Therefore, accountability is not consequential. It empowers workers to go the extra mile and be more personally engaged in the team instead. It encourages one to take ownership of his responsibilities as an individual contributor and to be completely involved in the process of working together as a team.

Ways to Express Accountability

Accountability is a good indicator of established systems in a workplace. It can be expressed mainly in three ways, which are as follows: individual work ownership, management practices, and client satisfaction.

1. Individual Work Ownership

Every worker has a unique role to fill. Whatever their responsibilities, they exist to help usher the company toward success. They can own their work instead of first seeking validation from others.

According to Skousen, “Accountability is a broader concept than responsibility—it’s something you do to yourself, not something that someone does to you.

“It’s with this version of accountability that people not only take accountability for the results they need to achieve individually but for results that they are not 100% in control of.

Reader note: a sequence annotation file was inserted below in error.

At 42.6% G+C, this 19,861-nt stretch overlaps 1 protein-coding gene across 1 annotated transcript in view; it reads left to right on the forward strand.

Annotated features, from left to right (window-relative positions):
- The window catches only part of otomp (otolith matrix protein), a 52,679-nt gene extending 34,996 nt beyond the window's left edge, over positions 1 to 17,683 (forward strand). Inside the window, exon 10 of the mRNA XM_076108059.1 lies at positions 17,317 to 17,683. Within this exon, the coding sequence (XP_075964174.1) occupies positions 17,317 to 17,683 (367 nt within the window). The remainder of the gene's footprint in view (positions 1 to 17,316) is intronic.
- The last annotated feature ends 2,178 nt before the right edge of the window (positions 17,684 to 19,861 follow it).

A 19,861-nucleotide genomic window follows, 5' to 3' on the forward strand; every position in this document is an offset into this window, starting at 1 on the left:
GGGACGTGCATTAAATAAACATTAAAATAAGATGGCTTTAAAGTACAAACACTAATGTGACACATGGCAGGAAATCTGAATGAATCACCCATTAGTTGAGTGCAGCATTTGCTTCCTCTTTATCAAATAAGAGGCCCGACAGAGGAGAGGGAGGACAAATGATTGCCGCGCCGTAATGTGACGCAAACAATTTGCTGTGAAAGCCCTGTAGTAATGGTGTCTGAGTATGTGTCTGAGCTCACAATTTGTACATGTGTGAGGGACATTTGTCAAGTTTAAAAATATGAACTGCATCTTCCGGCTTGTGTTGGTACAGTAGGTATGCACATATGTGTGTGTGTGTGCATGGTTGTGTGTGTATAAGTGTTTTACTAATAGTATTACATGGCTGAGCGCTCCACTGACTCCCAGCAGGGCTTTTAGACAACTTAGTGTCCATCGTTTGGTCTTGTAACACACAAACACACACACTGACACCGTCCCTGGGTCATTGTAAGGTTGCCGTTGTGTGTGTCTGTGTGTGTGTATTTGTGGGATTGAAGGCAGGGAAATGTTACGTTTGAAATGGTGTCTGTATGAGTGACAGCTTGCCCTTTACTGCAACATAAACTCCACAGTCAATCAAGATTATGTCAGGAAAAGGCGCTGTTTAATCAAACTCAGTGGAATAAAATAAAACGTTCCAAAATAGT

“Organizations embracing positive accountability have a culture of people that hold themselves accountable for the ultimate results of the organization.”

2. Management Practices

Solo entrepreneurs comprise a number of those hiring remote workers. The challenge is that they may not have a solid workplace system in place yet before they decide to hire.  

They hire mostly based on the urgency to fill in a given position. When their company starts to scale with a larger team, they struggle with delegating tasks. The more projects they collaborate on, the more assignments occupy everybody’s workload. One thing that can be done is to keep lines of communication open.

Strive to maintain remote workplace accountability regardless of how big your business becomes. Discover the benefits of developing and abiding with the best HR management practices.

3. Client Satisfaction

Taking accountability improves the way workers work. It also empowers them to produce premium results that will satisfy the needs of your clientele.

As business consultant David Kruzner said, value is the key currency in a vendor relationship. The rise of job creation has set aside cheap labor for quality.